As we go here, you, too, might be thinking of a friend. Is there someone close to you who deserves a good old-fashioned work party? If so, we encourage you to stick around and see how an age-old finish and same-age upholstery respond to our tag-team efforts — and, of course, modern chemistry — as we give our friend’s ’40 some needed attention.
Exterior: From gray, back to black
On the day we focused on detailing the coupe’s interior trim, we counted 14 in attendance. Most of us worked on the car. We all enjoyed the day, but no one more than our guest of honor, Bill Spurzem. As our friend sort of supervised, he was noticeably moved at times. If you’ve attended such a party, you likely understand.
By the end of day one, the inside job was completed, but this party wasn’t over yet. This time around we’ll tag-team exterior detailing chores. The little black coupe looks gray. Scratched up and dried out, the existing finish is a quarter-century old, but it doesn’t have to look that way. We’re pretty optimistic that we can revive it.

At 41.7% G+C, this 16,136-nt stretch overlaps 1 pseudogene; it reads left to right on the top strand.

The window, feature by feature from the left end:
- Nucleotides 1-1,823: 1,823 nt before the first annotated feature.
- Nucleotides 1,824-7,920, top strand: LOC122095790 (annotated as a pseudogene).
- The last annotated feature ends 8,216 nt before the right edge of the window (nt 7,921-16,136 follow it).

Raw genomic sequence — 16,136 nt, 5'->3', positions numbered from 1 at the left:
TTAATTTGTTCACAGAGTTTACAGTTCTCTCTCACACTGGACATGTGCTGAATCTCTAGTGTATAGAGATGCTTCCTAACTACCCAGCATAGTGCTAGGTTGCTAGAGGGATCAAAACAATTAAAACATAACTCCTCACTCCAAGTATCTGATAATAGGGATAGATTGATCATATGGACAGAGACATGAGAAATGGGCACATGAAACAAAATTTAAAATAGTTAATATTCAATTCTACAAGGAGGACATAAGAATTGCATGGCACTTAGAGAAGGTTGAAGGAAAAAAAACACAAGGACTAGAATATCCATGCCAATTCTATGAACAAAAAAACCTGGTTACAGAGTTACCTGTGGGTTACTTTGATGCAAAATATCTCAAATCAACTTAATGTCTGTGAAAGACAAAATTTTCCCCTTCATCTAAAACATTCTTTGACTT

Like most painters will tell you, the key to a paint job’s longevity is acceptable mil thickness. Here in the summertime, temperatures can reach 90 or so. Magnified by the sunshine, black can be cooked upon. Then, come winter, the same black finish is then subjected to frosty-freezing temperatures. Visual inspection of our ’40 Ford’s paint reveals no cracks, so we suspect the primer-surfacer and topcoats are thin and elastic enough to expand and contract with hot/cold steel. Spurzem has confirmed our suspicions. Back when his little coupe was painted, it was properly stripped to bare steel, which makes its finish worth saving today.
If we could meet the painter, we’d tell him that he did a bitchin’ job. It would also be nice if he could give us a clue or two we could use, but that meeting won’t take place today.